Hello folks! Today we’re going to learn how to set up Ambient Occlusion and Environment Lighting. I have modeled a LEGO skeleton to show you how to set it up.
QUICK TERMS: AO is short for Ambient Occlusion. Professional modelers use this frequently.
Check the Ambient Occlusion box under the sky color.
Now if you change the sky color to something bright, the lighting will be lighter. If you make the sky darker, the light will be darker.
To make the quality of the render better, scroll down a bit to where it says “Gather”. Below that will be a slider that says Samples. If the Raytrace button is selected, turn it up and it will make the quality better. Remember, the higher you turn the Samples up, th slower the render will be, but the better quality it will be.
NOTE: While modeling and animating, turn the Ambient Occlusion samples down to 1 or 5. For final renders, use a lot more samples such as 15 or 25 (depending on how fast your computer is).
The Approximate button also makes shadows, but does not require samples and works faster in comparison to Raytrace. But there are errors with this method. The shadows can be a lot larger and darker at times and very unrealistic. This method works with Indirect Lighting though, and looks fine. If you would rather use Approximate, try adding a lamp or a Sun in the scene along with the AO. It will improve the shadows. 🙂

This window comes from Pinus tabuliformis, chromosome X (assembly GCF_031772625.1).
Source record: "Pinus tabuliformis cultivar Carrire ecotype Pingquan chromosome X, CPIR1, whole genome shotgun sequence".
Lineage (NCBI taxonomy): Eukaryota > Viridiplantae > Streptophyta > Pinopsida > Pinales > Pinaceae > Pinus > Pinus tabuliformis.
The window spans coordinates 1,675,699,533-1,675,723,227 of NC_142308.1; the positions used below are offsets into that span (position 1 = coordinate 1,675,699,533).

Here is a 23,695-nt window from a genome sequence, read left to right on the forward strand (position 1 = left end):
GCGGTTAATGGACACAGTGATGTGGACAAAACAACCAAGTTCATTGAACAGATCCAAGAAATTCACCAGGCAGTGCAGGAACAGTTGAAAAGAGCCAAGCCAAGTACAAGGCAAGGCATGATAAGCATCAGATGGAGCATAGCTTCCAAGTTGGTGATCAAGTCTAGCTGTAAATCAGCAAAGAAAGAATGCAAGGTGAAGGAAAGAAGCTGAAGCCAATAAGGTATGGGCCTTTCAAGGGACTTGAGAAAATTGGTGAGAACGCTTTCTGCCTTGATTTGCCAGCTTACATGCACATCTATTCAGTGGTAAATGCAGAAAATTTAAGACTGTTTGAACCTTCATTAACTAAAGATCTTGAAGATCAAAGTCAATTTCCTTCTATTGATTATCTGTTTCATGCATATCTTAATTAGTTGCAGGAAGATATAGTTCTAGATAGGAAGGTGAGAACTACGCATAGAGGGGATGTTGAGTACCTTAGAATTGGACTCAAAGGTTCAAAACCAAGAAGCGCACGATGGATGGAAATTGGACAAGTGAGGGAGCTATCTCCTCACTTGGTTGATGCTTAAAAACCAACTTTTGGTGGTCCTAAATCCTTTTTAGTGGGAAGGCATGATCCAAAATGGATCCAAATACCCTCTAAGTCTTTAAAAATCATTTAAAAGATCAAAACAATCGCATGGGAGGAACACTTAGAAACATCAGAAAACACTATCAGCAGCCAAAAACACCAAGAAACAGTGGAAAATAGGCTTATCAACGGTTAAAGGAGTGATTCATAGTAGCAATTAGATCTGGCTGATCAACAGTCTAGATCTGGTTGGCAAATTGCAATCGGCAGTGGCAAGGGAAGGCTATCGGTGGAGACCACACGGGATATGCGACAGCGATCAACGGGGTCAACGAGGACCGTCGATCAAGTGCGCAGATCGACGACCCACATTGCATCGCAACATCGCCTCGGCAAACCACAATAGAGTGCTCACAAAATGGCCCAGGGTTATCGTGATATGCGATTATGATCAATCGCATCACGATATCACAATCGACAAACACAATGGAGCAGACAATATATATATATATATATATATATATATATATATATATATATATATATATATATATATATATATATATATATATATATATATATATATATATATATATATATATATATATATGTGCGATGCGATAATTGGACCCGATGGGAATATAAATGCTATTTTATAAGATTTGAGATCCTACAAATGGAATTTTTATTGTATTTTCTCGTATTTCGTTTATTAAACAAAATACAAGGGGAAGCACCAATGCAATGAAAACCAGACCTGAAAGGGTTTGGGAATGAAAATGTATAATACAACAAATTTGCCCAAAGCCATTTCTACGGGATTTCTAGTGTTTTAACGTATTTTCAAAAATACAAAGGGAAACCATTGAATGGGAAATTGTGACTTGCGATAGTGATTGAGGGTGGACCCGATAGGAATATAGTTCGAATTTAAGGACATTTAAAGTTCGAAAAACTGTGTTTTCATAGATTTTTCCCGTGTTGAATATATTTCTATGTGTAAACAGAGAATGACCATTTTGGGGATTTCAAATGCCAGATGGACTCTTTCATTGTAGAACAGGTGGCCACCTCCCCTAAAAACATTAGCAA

Environment Lighting V.S. Ambient Occlusion V.S. Indirect Lighting
Environment Lighting: Environment Lighting is a form of all-around-illumination. I uses specific colors such as White or Black or other defined colors to determine the color of it’s light.
Ambient Occlusion: Ambient Occlusion basically does the same thing as Environment Lighting, except that Ambient Occlusion uses sky color to determine the light color.
Indirect Lighting: Indirect Lighting is a form of light, just not as direct as AO or Env Lighting. Like the name says, it’s In-direct. It can oly be used if you are Using Approxamate Gather Method, not raytrace. Indirect Lighting basically ligtens up dark spots in areas and makes the scene look better in most cases.
Now you know all about Environment Lighting, Ambient Occlusion, and Indirect Lighting. Next time, you’ll learn how to Bake Lighting right into models! If you have any questions or comments, please ask me in the comments. I’ll be sure to answer them as soon as I can. 🙂